Another thing I am doing is more research about the task at hand. My mentors have given some ideas and I think unlike other projects, my task requires coming up with effective ideas and reading about what has already been done. This period is so exciting as I am reading to actually know more and implement an effective system. Knowing more about what to do made me think about other possible ways to implement the tasks. I am confident that I will come up with some idea which will make it all work :).
The internship period will begin soon. I will be actually writing code which people can use. The journey has already begun.. Let it bear the best of all fruits 🙂
November 09th, 2017, 9:30 PM IST. Outreachy results are announced. And I am happy to be selected as an intern for Outreachy Dec 2107 to Mar 2018. More than the joy, my belief that hard work will payoff is strengthened. During the application period, there was nothing in my mind, but to give everything for the project I loved to do. It is a Mediawiki project for automatically detecting spambot registration using machine learning like invisible reCAPTCHA. I was always intrigued by the concept of captchas, but never took the time to know more about them. Everytime Google came with a new captcha I would wonder what was wrong with the old one. For the project proposal, I did an extensive research about various captchas. Learning more about captchas made me even more curious.
I have heard and read about people discussing about open source projects, but I never knew what to do or how to begin. Outreachy provides a good platform where you can place your first steps to enter this new world. The mentors and others in the project are patient enough and very supportive to clear the doubts you post in the forums. Earlier, I used to read about contributing to open source projects, but I never had the courage to really do anything. The tasks provided by mediawiki for the interested applicants were systematic and organized. Completing one task and moving to the next gave me immense joy. Instead of worrying about the whole project and my ability to work on it, focussing on one task at a time made things easier.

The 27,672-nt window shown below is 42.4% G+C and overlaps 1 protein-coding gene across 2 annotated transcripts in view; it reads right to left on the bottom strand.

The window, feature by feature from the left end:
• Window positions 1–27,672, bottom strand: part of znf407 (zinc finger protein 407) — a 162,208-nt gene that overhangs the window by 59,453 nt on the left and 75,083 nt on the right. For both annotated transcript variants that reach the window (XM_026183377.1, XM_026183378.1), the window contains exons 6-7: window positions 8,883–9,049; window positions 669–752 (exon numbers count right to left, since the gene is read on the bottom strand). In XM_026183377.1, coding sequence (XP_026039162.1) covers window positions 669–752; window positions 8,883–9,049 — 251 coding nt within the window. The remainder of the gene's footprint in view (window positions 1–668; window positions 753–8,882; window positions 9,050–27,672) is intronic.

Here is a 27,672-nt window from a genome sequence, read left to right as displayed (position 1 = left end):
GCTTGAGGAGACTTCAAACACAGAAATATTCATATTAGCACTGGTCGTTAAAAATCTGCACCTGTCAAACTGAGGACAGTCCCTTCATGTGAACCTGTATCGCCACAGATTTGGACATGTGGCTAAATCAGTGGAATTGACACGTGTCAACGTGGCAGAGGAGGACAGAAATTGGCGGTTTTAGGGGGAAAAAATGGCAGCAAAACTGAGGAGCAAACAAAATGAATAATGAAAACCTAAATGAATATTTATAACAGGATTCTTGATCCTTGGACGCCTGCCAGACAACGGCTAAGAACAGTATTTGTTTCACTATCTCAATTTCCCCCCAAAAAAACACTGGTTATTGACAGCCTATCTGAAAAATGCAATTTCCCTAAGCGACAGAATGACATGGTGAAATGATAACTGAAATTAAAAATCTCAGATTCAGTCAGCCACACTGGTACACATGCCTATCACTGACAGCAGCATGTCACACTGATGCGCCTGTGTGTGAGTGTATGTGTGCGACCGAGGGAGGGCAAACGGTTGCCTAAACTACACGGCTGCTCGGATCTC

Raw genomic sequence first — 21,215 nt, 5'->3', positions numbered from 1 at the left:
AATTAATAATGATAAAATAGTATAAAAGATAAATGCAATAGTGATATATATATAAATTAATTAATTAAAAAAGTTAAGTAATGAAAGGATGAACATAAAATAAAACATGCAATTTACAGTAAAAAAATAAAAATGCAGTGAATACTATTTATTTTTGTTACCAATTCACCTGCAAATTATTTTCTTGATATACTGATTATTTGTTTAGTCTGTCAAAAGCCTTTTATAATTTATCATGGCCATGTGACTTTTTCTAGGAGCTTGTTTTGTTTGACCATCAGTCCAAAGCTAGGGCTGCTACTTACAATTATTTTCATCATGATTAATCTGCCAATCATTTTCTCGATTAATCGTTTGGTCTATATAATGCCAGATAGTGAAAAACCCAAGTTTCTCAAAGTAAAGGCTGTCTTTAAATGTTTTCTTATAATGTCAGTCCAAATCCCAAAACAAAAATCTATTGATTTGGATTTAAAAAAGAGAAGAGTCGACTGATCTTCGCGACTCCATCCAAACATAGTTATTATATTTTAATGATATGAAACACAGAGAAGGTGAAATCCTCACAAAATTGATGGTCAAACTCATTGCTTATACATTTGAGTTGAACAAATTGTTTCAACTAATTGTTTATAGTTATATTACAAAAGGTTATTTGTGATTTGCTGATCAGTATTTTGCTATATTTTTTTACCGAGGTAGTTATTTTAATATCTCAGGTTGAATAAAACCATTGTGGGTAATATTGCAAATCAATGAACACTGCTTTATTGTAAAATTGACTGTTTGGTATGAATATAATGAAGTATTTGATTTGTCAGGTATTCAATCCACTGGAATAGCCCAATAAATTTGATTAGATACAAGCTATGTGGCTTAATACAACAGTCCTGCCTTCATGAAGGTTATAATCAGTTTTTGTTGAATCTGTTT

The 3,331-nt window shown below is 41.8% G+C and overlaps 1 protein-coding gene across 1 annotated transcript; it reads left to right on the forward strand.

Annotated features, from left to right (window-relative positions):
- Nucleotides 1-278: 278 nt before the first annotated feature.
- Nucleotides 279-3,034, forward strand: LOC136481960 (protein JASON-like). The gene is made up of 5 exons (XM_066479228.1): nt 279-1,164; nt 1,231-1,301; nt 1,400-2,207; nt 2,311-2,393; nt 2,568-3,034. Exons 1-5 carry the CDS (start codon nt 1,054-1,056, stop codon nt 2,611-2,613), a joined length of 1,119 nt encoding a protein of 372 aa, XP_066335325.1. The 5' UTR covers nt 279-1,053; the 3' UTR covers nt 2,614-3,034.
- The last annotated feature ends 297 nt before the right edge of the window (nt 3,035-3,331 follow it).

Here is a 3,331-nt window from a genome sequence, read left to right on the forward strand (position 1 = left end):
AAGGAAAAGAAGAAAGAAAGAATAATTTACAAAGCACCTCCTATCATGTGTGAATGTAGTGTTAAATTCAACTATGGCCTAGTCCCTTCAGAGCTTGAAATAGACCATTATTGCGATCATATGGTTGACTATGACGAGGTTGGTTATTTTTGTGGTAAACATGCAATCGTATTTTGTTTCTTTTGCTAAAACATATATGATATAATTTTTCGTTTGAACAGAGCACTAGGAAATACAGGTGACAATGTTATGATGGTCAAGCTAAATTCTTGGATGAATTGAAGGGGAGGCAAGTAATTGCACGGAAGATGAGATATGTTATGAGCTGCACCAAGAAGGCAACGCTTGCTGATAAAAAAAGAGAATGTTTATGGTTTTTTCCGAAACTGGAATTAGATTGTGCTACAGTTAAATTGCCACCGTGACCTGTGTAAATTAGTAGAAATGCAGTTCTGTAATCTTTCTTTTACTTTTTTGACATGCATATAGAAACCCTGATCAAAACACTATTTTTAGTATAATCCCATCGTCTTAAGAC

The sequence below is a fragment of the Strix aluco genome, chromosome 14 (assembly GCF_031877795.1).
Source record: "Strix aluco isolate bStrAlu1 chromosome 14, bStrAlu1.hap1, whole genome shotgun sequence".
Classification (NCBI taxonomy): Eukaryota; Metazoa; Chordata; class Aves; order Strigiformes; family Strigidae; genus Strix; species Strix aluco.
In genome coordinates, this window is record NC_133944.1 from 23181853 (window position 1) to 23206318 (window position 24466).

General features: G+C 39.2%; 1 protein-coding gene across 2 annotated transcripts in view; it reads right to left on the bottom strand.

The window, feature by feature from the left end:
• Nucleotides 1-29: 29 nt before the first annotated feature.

Now it is the community bonding period. I am very excited to meet the people behind these projects. I am a bit anxious too 🙂 . Again, my belief that taking small steps each day will make it all work in the end… Wishing myself all the best 😀
I am a research student at IIIT-Hyderabad, India. My research work includes post-processing of optical character recognition output in Indic scritps. I am interested in applying machine learning to areas such as Natural Langauge Processing (NLP), Computer Vision, etc. I am intrigued by the way human brain works and I am fascinated by the progress of machine learning towards achieving artificial intelligence systems. I am also interested in developing systems which people can make use of in their daily lives. Recently, I have started contributing to open source projects as I feel by doing this I can do my part to make the world a better place 🙂
Below are my publications so far: